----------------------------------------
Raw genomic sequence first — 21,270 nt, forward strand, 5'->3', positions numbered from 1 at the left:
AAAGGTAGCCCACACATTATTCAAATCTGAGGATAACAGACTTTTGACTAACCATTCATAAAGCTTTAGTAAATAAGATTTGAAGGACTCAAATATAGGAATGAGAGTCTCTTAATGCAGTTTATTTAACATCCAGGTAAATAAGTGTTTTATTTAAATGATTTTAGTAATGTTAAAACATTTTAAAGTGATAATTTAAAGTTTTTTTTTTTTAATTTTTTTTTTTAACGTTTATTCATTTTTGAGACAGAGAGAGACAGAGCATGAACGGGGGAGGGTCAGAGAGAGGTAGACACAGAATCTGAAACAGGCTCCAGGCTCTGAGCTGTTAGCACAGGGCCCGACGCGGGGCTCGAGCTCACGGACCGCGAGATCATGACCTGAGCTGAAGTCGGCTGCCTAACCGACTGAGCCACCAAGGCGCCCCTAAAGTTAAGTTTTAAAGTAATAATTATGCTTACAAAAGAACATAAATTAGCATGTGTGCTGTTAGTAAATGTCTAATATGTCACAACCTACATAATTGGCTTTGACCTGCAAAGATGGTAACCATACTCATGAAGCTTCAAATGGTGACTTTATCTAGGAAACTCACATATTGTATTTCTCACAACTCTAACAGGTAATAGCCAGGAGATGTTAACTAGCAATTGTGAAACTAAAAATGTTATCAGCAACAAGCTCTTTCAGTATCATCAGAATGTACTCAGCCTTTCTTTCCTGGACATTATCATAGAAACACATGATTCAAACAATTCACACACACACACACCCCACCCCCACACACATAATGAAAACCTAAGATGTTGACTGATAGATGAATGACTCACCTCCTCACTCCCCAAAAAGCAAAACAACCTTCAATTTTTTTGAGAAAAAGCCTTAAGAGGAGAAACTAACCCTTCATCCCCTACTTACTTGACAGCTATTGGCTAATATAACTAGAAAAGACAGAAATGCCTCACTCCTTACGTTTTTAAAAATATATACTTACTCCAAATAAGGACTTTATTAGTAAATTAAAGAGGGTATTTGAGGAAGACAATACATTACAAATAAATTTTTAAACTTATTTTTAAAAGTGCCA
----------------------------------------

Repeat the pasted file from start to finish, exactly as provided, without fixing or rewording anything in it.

Raw genomic sequence first — 21,270 nt, forward strand, 5'->3', positions numbered from 1 at the left:
AAAGGTAGCCCACACATTATTCAAATCTGAGGATAACAGACTTTTGACTAACCATTCATAAAGCTTTAGTAAATAAGATTTGAAGGACTCAAATATAGGAATGAGAGTCTCTTAATGCAGTTTATTTAACATCCAGGTAAATAAGTGTTTTATTTAAATGATTTTAGTAATGTTAAAACATTTTAAAGTGATAATTTAAAGTTTTTTTTTTTTAATTTTTTTTTTTAACGTTTATTCATTTTTGAGACAGAGAGAGACAGAGCATGAACGGGGGAGGGTCAGAGAGAGGTAGACACAGAATCTGAAACAGGCTCCAGGCTCTGAGCTGTTAGCACAGGGCCCGACGCGGGGCTCGAGCTCACGGACCGCGAGATCATGACCTGAGCTGAAGTCGGCTGCCTAACCGACTGAGCCACCAAGGCGCCCCTAAAGTTAAGTTTTAAAGTAATAATTATGCTTACAAAAGAACATAAATTAGCATGTGTGCTGTTAGTAAATGTCTAATATGTCACAACCTACATAATTGGCTTTGACCTGCAAAGATGGTAACCATACTCATGAAGCTTCAAATGGTGACTTTATCTAGGAAACTCACATATTGTATTTCTCACAACTCTAACAGGTAATAGCCAGGAGATGTTAACTAGCAATTGTGAAACTAAAAATGTTATCAGCAACAAGCTCTTTCAGTATCATCAGAATGTACTCAGCCTTTCTTTCCTGGACATTATCATAGAAACACATGATTCAAACAATTCACACACACACACACCCCACCCCCACACACATAATGAAAACCTAAGATGTTGACTGATAGATGAATGACTCACCTCCTCACTCCCCAAAAAGCAAAACAACCTTCAATTTTTTTGAGAAAAAGCCTTAAGAGGAGAAACTAACCCTTCATCCCCTACTTACTTGACAGCTATTGGCTAATATAACTAGAAAAGACAGAAATGCCTCACTCCTTACGTTTTTAAAAATATATACTTACTCCAAATAAGGACTTTATTAGTAAATTAAAGAGGGTATTTGAGGAAGACAATACATTACAAATAAATTTTTAAACTTATTTTTAAAAGTGCCA